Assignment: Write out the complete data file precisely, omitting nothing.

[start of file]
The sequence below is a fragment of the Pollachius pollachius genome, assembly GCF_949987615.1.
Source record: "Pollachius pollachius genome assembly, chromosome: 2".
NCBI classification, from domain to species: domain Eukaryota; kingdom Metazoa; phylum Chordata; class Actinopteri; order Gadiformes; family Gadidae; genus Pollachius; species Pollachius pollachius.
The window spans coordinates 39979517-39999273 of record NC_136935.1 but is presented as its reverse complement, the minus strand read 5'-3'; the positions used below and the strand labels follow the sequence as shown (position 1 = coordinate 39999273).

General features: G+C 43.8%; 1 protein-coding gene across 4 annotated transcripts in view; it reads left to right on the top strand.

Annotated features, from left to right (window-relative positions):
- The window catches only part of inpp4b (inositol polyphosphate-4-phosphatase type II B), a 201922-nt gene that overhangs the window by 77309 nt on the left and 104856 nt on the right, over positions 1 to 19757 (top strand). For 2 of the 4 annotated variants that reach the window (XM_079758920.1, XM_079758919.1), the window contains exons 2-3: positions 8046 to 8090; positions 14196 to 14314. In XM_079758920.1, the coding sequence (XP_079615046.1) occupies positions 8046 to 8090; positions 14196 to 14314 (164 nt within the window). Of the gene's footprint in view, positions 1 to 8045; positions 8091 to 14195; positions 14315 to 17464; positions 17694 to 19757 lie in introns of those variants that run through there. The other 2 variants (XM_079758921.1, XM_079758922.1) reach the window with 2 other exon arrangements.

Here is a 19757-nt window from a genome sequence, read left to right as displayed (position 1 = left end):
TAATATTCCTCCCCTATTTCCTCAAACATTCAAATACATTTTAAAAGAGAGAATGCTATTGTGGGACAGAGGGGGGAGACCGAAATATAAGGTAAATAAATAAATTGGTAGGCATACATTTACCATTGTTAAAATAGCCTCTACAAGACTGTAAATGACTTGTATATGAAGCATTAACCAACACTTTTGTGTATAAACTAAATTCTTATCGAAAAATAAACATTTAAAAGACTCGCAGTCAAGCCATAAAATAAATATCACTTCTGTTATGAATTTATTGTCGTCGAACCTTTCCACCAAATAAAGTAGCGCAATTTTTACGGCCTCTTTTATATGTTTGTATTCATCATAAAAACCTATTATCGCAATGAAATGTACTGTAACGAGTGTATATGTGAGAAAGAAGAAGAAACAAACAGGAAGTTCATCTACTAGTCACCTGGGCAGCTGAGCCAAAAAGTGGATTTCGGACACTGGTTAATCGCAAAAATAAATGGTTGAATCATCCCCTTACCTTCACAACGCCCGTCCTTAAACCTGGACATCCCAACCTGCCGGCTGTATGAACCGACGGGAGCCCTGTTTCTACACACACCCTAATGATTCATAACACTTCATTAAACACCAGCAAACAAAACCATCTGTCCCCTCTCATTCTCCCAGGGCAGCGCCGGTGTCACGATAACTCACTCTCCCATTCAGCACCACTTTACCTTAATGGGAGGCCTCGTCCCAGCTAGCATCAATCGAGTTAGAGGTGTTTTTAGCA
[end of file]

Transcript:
The sequence below is a fragment of the Pollachius pollachius genome, assembly GCF_949987615.1.
Source record: "Pollachius pollachius genome assembly, chromosome: 2".
NCBI classification, from domain to species: domain Eukaryota; kingdom Metazoa; phylum Chordata; class Actinopteri; order Gadiformes; family Gadidae; genus Pollachius; species Pollachius pollachius.
The window spans coordinates 39979517-39999273 of record NC_136935.1 but is presented as its reverse complement, the minus strand read 5'-3'; the positions used below and the strand labels follow the sequence as shown (position 1 = coordinate 39999273).

General features: G+C 43.8%; 1 protein-coding gene across 4 annotated transcripts in view; it reads left to right on the top strand.

Annotated features, from left to right (window-relative positions):
- The window catches only part of inpp4b (inositol polyphosphate-4-phosphatase type II B), a 201922-nt gene that overhangs the window by 77309 nt on the left and 104856 nt on the right, over positions 1 to 19757 (top strand). For 2 of the 4 annotated variants that reach the window (XM_079758920.1, XM_079758919.1), the window contains exons 2-3: positions 8046 to 8090; positions 14196 to 14314. In XM_079758920.1, the coding sequence (XP_079615046.1) occupies positions 8046 to 8090; positions 14196 to 14314 (164 nt within the window). Of the gene's footprint in view, positions 1 to 8045; positions 8091 to 14195; positions 14315 to 17464; positions 17694 to 19757 lie in introns of those variants that run through there. The other 2 variants (XM_079758921.1, XM_079758922.1) reach the window with 2 other exon arrangements.

Here is a 19757-nt window from a genome sequence, read left to right as displayed (position 1 = left end):
TAATATTCCTCCCCTATTTCCTCAAACATTCAAATACATTTTAAAAGAGAGAATGCTATTGTGGGACAGAGGGGGGAGACCGAAATATAAGGTAAATAAATAAATTGGTAGGCATACATTTACCATTGTTAAAATAGCCTCTACAAGACTGTAAATGACTTGTATATGAAGCATTAACCAACACTTTTGTGTATAAACTAAATTCTTATCGAAAAATAAACATTTAAAAGACTCGCAGTCAAGCCATAAAATAAATATCACTTCTGTTATGAATTTATTGTCGTCGAACCTTTCCACCAAATAAAGTAGCGCAATTTTTACGGCCTCTTTTATATGTTTGTATTCATCATAAAAACCTATTATCGCAATGAAATGTACTGTAACGAGTGTATATGTGAGAAAGAAGAAGAAACAAACAGGAAGTTCATCTACTAGTCACCTGGGCAGCTGAGCCAAAAAGTGGATTTCGGACACTGGTTAATCGCAAAAATAAATGGTTGAATCATCCCCTTACCTTCACAACGCCCGTCCTTAAACCTGGACATCCCAACCTGCCGGCTGTATGAACCGACGGGAGCCCTGTTTCTACACACACCCTAATGATTCATAACACTTCATTAAACACCAGCAAACAAAACCATCTGTCCCCTCTCATTCTCCCAGGGCAGCGCCGGTGTCACGATAACTCACTCTCCCATTCAGCACCACTTTACCTTAATGGGAGGCCTCGTCCCAGCTAGCATCAATCGAGTTAGAGGTGTTTTTAGCA